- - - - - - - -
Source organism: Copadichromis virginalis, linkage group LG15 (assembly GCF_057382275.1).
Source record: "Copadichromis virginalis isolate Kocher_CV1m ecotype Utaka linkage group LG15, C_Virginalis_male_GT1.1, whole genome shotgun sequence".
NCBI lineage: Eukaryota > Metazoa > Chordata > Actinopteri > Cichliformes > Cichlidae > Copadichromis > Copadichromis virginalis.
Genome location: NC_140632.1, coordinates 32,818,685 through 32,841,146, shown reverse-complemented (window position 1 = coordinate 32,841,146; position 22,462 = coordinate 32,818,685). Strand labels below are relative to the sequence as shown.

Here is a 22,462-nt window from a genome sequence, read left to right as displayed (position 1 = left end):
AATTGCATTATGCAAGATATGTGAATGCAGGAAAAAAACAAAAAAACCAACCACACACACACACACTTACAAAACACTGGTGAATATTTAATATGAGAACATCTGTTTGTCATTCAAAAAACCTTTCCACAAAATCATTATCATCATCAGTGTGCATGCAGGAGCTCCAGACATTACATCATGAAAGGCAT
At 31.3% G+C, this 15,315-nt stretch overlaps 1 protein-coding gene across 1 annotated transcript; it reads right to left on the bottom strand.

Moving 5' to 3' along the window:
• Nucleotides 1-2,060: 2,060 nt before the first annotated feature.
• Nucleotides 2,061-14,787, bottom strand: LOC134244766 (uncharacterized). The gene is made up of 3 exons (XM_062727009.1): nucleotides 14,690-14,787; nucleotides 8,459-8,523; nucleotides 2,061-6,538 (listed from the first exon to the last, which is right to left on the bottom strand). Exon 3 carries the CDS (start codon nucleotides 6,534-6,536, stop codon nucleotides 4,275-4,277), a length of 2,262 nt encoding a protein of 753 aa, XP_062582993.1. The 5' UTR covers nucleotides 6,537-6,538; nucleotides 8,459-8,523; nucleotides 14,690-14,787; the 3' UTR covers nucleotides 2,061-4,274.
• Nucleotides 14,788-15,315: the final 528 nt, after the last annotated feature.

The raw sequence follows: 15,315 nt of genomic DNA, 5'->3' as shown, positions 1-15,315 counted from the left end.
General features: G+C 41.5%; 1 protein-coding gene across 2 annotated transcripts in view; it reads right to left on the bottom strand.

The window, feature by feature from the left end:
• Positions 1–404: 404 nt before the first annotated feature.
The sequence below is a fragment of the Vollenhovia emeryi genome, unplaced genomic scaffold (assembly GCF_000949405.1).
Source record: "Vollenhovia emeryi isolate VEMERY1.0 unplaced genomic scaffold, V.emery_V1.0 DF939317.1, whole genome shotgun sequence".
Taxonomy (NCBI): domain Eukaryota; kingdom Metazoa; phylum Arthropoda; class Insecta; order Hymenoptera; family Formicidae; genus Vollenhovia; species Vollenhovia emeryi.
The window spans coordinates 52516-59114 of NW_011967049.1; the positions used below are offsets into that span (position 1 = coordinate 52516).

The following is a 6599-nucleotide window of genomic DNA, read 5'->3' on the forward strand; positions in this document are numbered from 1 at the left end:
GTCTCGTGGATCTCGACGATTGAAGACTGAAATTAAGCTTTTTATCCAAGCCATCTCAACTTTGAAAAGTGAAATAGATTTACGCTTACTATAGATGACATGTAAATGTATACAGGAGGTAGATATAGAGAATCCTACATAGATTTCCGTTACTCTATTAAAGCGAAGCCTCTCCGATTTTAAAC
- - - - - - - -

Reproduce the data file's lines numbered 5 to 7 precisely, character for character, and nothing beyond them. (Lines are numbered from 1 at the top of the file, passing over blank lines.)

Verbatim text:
Here is a 22,462-nt window from a genome sequence, read left to right as displayed (position 1 = left end):
AATTGCATTATGCAAGATATGTGAATGCAGGAAAAAAACAAAAAAACCAACCACACACACACACACTTACAAAACACTGGTGAATATTTAATATGAGAACATCTGTTTGTCATTCAAAAAACCTTTCCACAAAATCATTATCATCATCAGTGTGCATGCAGGAGCTCCAGACATTACATCATGAAAGGCAT
At 31.3% G+C, this 15,315-nt stretch overlaps 1 protein-coding gene across 1 annotated transcript; it reads right to left on the bottom strand.